At the outbreak of war, first echelon forces of the nKPA (1st, 2d, and 5th Infantry Corps) are responsible for penetrating the enemyís main defensive belt near the Demilitarized Zone (DMZ). Second echelon corps (the 806th and 815th Mech Corps and the 820th Armor Corps) are responsible for securing the flank and rear of the first echelon along with mopping up bypassed enemy forces. They are committed to battle when first echelon forces are no longer able to continue.
Infiltration forces have a variety of missions. Some of these are: securing the approach route, raids against enemy strongholds, neutralizing the enemyís command system, and blocking enemy supply routes. As noted by the north Korean officer who defected in October, 1995, north Korea will attempt to destroy the Second Infantry Division immediately upon the outbreak of war; infiltration forces will play a major role in accomplishing this mission.
Generally, nKPA units move during darkness or under conditions of limited visibility. Forces move in a safe and expedient manner. Columns are supported by antitank and air defense forces. Battalions maintain 500 meters between each other and artillery marches to the rear of the column along a parallel route. For the sake of speed, the march formation is the preferred method of troop movement. A march formation usually consists of the following elements:
- Advance guard
- Flank security
- Regiment main body
- Rear security element
The focus of march planning is security of the main force and the creation of conditions for its successful commitment to battle.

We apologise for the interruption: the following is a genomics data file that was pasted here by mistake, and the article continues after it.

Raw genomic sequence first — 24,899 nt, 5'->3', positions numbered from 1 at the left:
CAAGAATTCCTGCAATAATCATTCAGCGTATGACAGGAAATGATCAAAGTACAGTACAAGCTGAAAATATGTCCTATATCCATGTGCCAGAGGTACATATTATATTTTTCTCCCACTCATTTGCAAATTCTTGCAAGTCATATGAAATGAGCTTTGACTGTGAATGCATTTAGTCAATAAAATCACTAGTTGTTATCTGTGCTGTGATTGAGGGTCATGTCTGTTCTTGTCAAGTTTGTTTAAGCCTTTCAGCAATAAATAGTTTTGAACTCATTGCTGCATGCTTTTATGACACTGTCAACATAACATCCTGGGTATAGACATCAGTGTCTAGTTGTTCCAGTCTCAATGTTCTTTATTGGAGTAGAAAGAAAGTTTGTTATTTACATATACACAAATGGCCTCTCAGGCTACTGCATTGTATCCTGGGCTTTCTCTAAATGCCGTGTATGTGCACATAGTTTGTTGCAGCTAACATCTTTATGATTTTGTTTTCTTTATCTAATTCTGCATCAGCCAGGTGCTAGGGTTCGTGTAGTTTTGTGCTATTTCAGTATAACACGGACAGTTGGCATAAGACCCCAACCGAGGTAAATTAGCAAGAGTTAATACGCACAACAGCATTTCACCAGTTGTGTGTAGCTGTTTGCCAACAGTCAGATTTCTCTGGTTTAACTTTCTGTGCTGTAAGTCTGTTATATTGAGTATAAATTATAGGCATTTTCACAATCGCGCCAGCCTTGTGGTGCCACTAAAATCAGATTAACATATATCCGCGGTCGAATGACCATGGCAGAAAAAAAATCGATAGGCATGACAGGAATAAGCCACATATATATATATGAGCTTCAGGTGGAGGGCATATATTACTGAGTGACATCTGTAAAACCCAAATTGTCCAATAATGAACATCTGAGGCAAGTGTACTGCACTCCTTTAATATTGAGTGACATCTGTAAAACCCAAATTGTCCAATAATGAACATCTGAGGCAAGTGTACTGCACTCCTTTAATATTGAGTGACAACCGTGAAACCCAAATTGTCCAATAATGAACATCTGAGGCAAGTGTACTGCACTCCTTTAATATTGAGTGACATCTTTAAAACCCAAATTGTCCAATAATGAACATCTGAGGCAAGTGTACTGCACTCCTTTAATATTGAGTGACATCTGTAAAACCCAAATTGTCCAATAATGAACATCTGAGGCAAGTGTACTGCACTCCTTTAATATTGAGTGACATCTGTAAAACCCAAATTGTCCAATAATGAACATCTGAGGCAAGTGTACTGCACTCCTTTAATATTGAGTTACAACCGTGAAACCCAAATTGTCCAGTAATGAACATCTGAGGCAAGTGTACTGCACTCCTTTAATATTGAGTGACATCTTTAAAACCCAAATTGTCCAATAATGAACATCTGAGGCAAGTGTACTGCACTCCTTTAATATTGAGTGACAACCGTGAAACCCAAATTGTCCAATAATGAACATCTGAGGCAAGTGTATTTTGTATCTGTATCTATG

The advance guard precedes the main force on the same route as the reconnaissance unit and provides movement security and warning. It normally consists of approximately one third of the total combat power of the main force. The advance guard of an infantry regiment is normally an infantry battalion reinforced with artillery, engineers, and anti-armor equipment. The division may employ a regiment as an advance guard.
The advance guard will dispatch to its front a forward security element (FSE) also consisting of one third of its combat power. The FSE element is a reinforced company. Preceding the FSE is the combat reconnaissance element. This element is normally a platoon reinforced with engineer and NBC reconnaissance elements. It reports intelligence information and makes the initial contact with any enemy forces. Flank and rear security for a regiment on the march is conducted by platoon size units.
Each element of the march formation is responsible for destroying enemy forces before they can slow the main body. If the unit is unable clear the way for the main body, they fix and hold the enemy force until the next unit in the column can join the fight. Figure #6, shown on the next page, is a picture of a typical nKPA infantry regiment in march formation.
Due to the type of terrain typical to Korea, it is likely you will encounter a north Korean unit still in its march column. Despite the normally narrow terrain, there are places where units can deploy forces into formations which place more combat forces in front.